With the turn of the year, all of us are looking to finally putting the coronavirus pandemic behind us. However, some of the pandemic’s impacts on our workplaces cannot be reversed. Amongst these are new working practices, such as working remotely a number of times a week, embracing the contemporary need for employee flexibility. However, with concerns over productivity and oversight, the Bank of America issued “letters of education” to employees who had not been showing up to the office ‘enough’. These letters warned of disciplinary actions if the Bank’s request had not been met. Other Banks are said to have issued such letters in a recent sectoral-wide effort to encourage employees to come back to the office working full-time.

The risks related to remote working are numerous, as employees run the risk of lowering their attention, thus reducing adherence to security policies and increasing their exposure to external and internal risks. However, protecting employee well-being is just as important, as disgruntled employees can cause critical damage from within. As such, striking the right balance will remain a delicate task for organisations throughout 2024. 

The monitoring of employees can relay metrics measuring performance and help identify suspicious behaviour which may indicate security threats. The increasing digital harmonisation between processes has made these metrics easier to collect than ever before. However, some organisations have overstepped boundaries in the search for greater performance indicators. Amongst these are Amazon, fined €32 million for excessive surveillance of its workers in France. Following complaints by employees and media coverage of the working conditions at Amazon France Logistique, France’s data protection agency found that numerous areas where Amazon breached the GDPR directive. The data collection was so broad in scope that employees were even measured through their handheld scanners so precisely that workers had to justify each breach. For example, an alert could be triggered if an employee scanned two items within 1.25 seconds, increasing the risk of error.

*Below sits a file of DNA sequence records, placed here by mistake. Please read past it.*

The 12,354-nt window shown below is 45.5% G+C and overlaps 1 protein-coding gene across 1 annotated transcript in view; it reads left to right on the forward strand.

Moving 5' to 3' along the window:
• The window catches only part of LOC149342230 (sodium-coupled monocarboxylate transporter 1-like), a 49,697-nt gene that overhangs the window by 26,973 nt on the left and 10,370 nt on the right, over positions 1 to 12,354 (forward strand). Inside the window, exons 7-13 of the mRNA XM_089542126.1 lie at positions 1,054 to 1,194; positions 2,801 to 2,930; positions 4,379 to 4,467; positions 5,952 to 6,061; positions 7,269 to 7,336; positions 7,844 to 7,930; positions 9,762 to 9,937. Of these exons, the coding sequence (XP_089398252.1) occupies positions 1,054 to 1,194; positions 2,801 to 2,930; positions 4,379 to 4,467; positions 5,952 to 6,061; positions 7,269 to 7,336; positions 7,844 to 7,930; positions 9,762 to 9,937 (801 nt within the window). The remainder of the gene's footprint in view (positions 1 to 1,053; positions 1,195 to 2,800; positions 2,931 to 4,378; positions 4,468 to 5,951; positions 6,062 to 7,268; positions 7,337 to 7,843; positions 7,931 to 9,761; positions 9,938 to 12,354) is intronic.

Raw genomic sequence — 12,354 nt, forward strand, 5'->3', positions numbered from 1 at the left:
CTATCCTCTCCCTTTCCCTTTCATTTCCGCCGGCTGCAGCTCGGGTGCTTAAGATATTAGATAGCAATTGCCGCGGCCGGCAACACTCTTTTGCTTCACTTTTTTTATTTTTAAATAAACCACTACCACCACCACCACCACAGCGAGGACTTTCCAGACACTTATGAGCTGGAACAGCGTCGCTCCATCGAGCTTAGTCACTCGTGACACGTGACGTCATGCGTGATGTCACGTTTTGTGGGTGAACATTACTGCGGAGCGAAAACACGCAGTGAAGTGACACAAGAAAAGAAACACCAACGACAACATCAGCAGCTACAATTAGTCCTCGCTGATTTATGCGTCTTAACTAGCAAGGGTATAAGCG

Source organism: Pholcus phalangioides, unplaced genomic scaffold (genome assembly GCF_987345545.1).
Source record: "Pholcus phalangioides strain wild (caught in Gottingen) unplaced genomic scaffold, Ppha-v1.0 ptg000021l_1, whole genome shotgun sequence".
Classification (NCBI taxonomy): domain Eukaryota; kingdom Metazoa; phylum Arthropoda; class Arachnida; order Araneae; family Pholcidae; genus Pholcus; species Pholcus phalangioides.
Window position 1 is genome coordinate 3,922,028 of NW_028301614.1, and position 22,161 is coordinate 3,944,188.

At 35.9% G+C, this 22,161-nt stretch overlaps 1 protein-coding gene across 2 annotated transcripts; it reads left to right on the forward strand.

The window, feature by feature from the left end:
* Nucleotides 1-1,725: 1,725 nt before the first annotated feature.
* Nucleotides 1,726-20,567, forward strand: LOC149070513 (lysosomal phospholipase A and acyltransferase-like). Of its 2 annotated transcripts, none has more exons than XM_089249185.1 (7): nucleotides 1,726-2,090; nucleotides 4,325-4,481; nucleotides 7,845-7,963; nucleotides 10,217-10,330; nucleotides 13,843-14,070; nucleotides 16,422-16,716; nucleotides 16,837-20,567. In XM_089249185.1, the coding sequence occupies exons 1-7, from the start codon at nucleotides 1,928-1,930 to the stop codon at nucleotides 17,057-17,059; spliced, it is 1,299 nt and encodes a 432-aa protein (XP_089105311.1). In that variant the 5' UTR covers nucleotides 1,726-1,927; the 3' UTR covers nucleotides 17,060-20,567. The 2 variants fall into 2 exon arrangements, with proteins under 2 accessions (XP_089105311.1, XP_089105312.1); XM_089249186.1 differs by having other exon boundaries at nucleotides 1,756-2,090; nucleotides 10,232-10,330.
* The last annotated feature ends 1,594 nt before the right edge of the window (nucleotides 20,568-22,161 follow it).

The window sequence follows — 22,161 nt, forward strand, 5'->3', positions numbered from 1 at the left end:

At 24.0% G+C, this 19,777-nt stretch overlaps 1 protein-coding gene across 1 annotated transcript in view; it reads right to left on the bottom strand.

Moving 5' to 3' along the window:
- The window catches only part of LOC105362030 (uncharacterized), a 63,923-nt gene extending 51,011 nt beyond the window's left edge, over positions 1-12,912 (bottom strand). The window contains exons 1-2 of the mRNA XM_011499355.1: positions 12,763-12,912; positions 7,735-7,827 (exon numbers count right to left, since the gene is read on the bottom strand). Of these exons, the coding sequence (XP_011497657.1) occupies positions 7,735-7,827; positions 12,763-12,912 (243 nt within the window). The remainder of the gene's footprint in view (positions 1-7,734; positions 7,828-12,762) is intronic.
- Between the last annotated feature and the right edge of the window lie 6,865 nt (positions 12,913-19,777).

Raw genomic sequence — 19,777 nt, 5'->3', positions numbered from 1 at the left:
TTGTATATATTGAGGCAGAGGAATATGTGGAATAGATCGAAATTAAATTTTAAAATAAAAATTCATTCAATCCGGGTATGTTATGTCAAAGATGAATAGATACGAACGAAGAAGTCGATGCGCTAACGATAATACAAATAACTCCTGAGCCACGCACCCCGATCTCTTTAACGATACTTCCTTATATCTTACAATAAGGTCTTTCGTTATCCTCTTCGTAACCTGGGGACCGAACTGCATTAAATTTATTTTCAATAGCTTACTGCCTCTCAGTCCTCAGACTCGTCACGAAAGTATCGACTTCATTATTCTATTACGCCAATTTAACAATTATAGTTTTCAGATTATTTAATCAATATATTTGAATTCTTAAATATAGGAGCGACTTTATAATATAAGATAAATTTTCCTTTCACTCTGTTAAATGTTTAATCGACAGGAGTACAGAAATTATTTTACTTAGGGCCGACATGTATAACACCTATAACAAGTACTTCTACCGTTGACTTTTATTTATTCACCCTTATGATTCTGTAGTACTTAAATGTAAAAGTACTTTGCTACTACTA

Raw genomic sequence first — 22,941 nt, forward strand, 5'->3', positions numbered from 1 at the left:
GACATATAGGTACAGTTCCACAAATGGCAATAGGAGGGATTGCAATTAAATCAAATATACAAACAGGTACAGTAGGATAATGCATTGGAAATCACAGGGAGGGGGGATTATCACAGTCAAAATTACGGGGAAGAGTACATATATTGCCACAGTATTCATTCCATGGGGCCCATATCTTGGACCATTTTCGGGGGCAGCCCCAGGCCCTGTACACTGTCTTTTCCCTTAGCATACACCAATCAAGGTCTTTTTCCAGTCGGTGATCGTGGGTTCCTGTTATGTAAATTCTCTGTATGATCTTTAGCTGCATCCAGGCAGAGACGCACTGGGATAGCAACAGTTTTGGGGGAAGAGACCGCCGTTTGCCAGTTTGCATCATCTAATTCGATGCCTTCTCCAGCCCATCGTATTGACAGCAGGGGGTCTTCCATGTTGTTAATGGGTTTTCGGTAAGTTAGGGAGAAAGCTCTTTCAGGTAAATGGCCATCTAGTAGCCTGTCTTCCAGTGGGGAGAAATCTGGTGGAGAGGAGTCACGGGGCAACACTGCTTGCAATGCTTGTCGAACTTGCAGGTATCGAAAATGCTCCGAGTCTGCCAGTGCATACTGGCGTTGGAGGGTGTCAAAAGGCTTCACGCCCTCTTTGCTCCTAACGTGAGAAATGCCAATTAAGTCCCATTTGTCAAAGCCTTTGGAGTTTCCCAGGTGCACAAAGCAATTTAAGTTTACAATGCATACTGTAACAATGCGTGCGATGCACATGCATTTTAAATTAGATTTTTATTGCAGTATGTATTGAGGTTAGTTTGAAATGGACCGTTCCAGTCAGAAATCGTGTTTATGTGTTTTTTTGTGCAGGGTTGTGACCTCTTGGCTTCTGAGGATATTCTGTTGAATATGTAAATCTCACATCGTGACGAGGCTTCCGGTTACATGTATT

Similar to the balance needed to be struck between worker’s flexibility and their productivity, a delicate balance must be found between privacy and security. Monitoring employees can be an incredibly useful tool not just to measure productivity, but also to identify indicators indicating the potential occurrence of insider acts. Overly invasive practices however, can alienate employees alongside exposing organisations to large litigation costs.

Pfizer statistician Amit Dagar has been found guilty of insider trading after making more than $270,000 dollars through purchasing stock options the day before Pfizer released trial data. The short-term stock options rose more than 11% overnight. However, Dagar faced more charges than those strictly related to insider trading. Indeed, Dagar also disclosed the sensitive trade secrets with a friend who also generated profits of around $60,000. Whilst the damage of this incident rests primarily upon Dagar, Pfizer must recognise the clear breach of it’s trade secrets’ confidentiality. The question that arises is what measures could have stopped Dagar from sharing Pfizer’s highly sensitive test results with competitors, had he wanted to?